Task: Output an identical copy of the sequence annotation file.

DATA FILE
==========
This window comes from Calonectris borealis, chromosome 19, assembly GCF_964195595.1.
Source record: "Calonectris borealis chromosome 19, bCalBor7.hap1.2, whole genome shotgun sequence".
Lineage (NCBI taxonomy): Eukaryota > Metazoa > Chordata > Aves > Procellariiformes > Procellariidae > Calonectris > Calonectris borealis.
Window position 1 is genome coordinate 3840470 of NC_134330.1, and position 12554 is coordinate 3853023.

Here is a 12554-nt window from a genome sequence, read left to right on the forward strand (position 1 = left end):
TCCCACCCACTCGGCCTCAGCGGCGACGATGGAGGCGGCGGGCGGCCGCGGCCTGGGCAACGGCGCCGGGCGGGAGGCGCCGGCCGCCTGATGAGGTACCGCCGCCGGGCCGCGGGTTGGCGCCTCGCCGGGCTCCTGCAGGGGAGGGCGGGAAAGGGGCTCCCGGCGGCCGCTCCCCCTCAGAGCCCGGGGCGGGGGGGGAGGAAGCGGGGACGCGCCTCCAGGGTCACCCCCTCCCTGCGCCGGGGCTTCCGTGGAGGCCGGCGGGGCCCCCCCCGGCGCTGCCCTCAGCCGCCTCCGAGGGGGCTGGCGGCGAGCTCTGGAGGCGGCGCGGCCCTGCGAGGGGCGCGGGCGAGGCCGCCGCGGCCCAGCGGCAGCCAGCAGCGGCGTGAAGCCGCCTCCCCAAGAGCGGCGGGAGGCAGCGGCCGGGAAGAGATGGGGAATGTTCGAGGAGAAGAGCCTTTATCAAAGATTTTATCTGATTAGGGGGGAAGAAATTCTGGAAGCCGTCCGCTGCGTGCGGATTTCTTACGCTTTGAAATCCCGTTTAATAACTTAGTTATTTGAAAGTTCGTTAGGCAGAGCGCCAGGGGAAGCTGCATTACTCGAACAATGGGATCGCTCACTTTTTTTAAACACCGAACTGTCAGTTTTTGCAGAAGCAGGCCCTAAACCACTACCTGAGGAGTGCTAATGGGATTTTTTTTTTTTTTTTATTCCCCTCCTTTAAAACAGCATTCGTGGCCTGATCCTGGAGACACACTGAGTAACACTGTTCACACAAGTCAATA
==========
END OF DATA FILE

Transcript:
This window comes from Calonectris borealis, chromosome 19, assembly GCF_964195595.1.
Source record: "Calonectris borealis chromosome 19, bCalBor7.hap1.2, whole genome shotgun sequence".
Lineage (NCBI taxonomy): Eukaryota > Metazoa > Chordata > Aves > Procellariiformes > Procellariidae > Calonectris > Calonectris borealis.
Window position 1 is genome coordinate 3840470 of NC_134330.1, and position 12554 is coordinate 3853023.

Here is a 12554-nt window from a genome sequence, read left to right on the forward strand (position 1 = left end):
TCCCACCCACTCGGCCTCAGCGGCGACGATGGAGGCGGCGGGCGGCCGCGGCCTGGGCAACGGCGCCGGGCGGGAGGCGCCGGCCGCCTGATGAGGTACCGCCGCCGGGCCGCGGGTTGGCGCCTCGCCGGGCTCCTGCAGGGGAGGGCGGGAAAGGGGCTCCCGGCGGCCGCTCCCCCTCAGAGCCCGGGGCGGGGGGGGAGGAAGCGGGGACGCGCCTCCAGGGTCACCCCCTCCCTGCGCCGGGGCTTCCGTGGAGGCCGGCGGGGCCCCCCCCGGCGCTGCCCTCAGCCGCCTCCGAGGGGGCTGGCGGCGAGCTCTGGAGGCGGCGCGGCCCTGCGAGGGGCGCGGGCGAGGCCGCCGCGGCCCAGCGGCAGCCAGCAGCGGCGTGAAGCCGCCTCCCCAAGAGCGGCGGGAGGCAGCGGCCGGGAAGAGATGGGGAATGTTCGAGGAGAAGAGCCTTTATCAAAGATTTTATCTGATTAGGGGGGAAGAAATTCTGGAAGCCGTCCGCTGCGTGCGGATTTCTTACGCTTTGAAATCCCGTTTAATAACTTAGTTATTTGAAAGTTCGTTAGGCAGAGCGCCAGGGGAAGCTGCATTACTCGAACAATGGGATCGCTCACTTTTTTTAAACACCGAACTGTCAGTTTTTGCAGAAGCAGGCCCTAAACCACTACCTGAGGAGTGCTAATGGGATTTTTTTTTTTTTTTTATTCCCCTCCTTTAAAACAGCATTCGTGGCCTGATCCTGGAGACACACTGAGTAACACTGTTCACACAAGTCAATA